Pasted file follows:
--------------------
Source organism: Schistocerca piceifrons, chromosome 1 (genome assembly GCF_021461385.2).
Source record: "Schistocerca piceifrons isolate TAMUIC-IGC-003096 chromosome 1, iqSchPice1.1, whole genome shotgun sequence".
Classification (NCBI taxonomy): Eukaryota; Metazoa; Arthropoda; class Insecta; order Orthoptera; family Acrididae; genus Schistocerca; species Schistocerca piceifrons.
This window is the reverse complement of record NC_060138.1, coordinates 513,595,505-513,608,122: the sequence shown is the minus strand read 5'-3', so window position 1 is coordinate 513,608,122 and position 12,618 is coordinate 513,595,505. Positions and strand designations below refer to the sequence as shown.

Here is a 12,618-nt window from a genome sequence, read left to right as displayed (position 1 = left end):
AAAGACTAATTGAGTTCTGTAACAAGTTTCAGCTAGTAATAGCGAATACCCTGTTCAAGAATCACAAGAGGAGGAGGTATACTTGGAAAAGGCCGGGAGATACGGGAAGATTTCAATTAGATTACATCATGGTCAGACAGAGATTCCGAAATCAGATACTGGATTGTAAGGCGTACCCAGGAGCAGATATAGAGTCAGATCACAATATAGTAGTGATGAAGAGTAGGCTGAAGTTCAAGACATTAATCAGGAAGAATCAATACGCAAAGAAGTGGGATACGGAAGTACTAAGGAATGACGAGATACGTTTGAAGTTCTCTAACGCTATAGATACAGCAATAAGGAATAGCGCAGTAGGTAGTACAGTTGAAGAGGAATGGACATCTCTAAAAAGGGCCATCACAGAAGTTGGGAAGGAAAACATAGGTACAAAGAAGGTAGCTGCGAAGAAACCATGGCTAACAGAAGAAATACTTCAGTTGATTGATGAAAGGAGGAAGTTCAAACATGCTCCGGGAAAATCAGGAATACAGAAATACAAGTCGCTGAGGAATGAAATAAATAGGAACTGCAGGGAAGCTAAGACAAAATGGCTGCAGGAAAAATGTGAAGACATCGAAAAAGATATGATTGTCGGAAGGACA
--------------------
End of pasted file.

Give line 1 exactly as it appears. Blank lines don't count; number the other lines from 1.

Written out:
Source organism: Schistocerca piceifrons, chromosome 1 (genome assembly GCF_021461385.2).